UKIP’s reflections on last three years at IW Council and their hopes for the future

With the Isle of Wight council elections less than a year away, OnTheWight asked leaders of all the political groups for their “view on how things have been since the last election and your hopes for the next 11 months”. Here’s what UKIP’s Daryll Pitcher had to say.

Daryll Pitcher

With the Isle of Wight council elections less than a year away, OnTheWight asked leaders of all the political groups within the council for their “view on how things have been since the last election and your hopes for the next 11 months”.


The fifth to respond to our invitation to take part in this series was UKIP group leader, Daryll Pitcher. Ed


The Isle of Wight elections of 2013 marked a breakthrough for UKIP. For the first time we had elected representation in the Council Chamber and could influence policy for the first time. 2013 also marked a breakthrough for UKIP nationwide and we were proud to be part of that.



These past three years on the council have been a real eye opener. Believe me when I say that as an outsider looking in you think you will be able to change easier than you actually can. It is a lot more difficult and a lot slower than simply clicking your fingers and changing the world overnight.

In the first full council meeting I said to the then Leader that UKIP would “Support where we can and oppose where we must”. I think this was fair reflection of what the island needed and I still stand by the statement. There are however two serious problems facing the council for the next year.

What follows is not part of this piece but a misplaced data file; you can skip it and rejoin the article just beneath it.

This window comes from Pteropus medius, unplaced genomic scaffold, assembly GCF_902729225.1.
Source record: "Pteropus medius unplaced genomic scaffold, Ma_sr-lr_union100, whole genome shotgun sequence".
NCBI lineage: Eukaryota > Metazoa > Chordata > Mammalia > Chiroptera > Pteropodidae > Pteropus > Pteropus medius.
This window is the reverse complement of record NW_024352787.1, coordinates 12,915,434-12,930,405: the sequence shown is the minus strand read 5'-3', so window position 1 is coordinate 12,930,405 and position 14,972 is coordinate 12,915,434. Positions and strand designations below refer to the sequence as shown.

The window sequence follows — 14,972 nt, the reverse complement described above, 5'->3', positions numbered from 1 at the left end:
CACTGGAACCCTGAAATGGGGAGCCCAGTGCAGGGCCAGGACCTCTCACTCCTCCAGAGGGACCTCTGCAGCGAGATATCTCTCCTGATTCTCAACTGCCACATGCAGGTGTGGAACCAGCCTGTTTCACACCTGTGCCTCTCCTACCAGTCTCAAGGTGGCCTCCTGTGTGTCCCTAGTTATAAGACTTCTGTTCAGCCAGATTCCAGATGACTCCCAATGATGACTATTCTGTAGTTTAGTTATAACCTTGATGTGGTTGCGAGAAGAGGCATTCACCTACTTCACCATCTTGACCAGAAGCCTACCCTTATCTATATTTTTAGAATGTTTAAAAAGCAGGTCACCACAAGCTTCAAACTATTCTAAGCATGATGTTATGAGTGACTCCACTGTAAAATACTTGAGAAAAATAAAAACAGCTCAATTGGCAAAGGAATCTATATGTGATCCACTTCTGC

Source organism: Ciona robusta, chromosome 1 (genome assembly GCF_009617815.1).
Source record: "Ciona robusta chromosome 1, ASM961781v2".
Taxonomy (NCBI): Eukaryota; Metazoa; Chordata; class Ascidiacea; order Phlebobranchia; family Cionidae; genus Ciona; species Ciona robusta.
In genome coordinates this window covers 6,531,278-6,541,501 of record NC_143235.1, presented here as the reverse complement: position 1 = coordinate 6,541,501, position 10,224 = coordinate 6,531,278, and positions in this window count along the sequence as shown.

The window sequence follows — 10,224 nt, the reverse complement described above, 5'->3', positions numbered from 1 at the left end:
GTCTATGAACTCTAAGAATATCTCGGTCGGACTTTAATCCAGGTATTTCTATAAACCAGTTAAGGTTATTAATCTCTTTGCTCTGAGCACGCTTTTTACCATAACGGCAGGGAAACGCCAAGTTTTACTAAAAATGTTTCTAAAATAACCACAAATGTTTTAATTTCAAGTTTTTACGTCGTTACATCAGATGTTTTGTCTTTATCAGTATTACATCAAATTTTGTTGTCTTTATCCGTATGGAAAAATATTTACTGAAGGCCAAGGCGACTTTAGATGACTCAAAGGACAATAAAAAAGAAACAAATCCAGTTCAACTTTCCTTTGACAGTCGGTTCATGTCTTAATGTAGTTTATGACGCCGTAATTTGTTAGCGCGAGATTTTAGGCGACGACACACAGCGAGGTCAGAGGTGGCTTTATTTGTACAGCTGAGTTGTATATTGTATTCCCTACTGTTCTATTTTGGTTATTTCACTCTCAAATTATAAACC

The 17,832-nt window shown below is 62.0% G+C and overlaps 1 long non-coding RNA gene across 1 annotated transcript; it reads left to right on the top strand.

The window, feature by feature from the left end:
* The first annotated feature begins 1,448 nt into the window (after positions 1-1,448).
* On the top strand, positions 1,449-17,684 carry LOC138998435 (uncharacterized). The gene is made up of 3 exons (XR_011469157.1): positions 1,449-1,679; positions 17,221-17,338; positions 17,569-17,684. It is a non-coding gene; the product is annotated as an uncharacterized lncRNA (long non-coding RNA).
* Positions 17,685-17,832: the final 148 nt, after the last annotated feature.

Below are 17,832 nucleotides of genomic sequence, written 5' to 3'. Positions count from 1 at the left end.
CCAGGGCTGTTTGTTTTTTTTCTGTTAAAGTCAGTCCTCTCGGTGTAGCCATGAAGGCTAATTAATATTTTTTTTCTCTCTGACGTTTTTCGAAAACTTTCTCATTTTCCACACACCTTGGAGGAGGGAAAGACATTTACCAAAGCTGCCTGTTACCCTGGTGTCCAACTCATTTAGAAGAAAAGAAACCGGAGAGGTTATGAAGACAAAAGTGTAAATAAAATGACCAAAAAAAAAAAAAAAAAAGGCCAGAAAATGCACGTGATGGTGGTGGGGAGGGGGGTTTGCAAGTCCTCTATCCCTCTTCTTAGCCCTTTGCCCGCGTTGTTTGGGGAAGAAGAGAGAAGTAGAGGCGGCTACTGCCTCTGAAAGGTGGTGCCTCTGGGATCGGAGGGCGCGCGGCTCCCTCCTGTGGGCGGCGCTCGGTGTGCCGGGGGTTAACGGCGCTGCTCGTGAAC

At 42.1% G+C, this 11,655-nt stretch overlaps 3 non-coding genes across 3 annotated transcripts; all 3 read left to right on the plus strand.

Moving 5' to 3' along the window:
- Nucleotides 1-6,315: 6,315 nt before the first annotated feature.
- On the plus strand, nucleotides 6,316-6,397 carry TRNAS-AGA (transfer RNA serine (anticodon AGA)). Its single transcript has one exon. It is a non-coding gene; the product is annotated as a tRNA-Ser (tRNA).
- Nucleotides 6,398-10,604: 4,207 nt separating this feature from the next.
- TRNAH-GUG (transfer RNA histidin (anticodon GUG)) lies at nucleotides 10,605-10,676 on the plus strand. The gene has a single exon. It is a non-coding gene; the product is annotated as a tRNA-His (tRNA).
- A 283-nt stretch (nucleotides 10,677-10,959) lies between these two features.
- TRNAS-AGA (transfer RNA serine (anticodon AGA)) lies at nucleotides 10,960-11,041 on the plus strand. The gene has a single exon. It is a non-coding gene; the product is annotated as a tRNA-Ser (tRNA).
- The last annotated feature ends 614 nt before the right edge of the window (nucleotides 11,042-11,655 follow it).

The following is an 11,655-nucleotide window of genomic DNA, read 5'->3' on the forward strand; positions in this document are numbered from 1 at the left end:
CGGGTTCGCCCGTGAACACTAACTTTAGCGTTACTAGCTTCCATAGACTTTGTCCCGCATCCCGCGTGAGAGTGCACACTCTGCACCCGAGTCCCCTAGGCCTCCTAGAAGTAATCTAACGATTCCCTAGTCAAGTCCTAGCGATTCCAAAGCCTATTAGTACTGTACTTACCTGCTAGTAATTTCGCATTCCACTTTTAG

First there is the budget where the position is woeful, and secondly there is the fact that the council has no overall control. The Independent Group stated (and still state) that they are open, fair and willing to work cross party. They have had problems delivering on this pledge.



It is difficult to be ‘open and fair’ when things are against you and I understand this but I think more could and should have been done. Sadly I think it is now too late to rescue much from this council (politically) and we will have to wait until the next elections.

For next years elections I believe the party that offers the most positive message about the future of the island will do the best. We need a plan to solve the long term economic problems of the council. For me that revolves around business opportunities and job creation. Education and transport are key. We must listen to the people and deliver what they want. Without solid finances we cannot deliver anything.

We need to think big if we are to survive but we must also keep our unique status. I do not want us to become part of Hampshire and I am against the devolution deals currently on offer. I would prefer to stand alone and demand and Island Deal.

We need to ask for powers over transport, investment, housing, development, social services, care and health. We all have to stand proud as islanders, and for that to happen the next council needs to stand with us all.

Sunday, 19th June, 2016 12:52pm

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Filed under: Island-wide, Isle of Wight Council, Isle of Wight News, Top story

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32 Comments on "UKIP’s reflections on last three years at IW Council and their hopes for the future"

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DaveIOW

I’ve just read the piece.

Twice.

I couldn’t find anything of any substance in there.

It was a particularly bland read.

DaveIOW

“We must listen to the people and deliver what they want.”

No!

That is a very naive statement. It is essential that government delivers what people need.

What we want and need are often very different!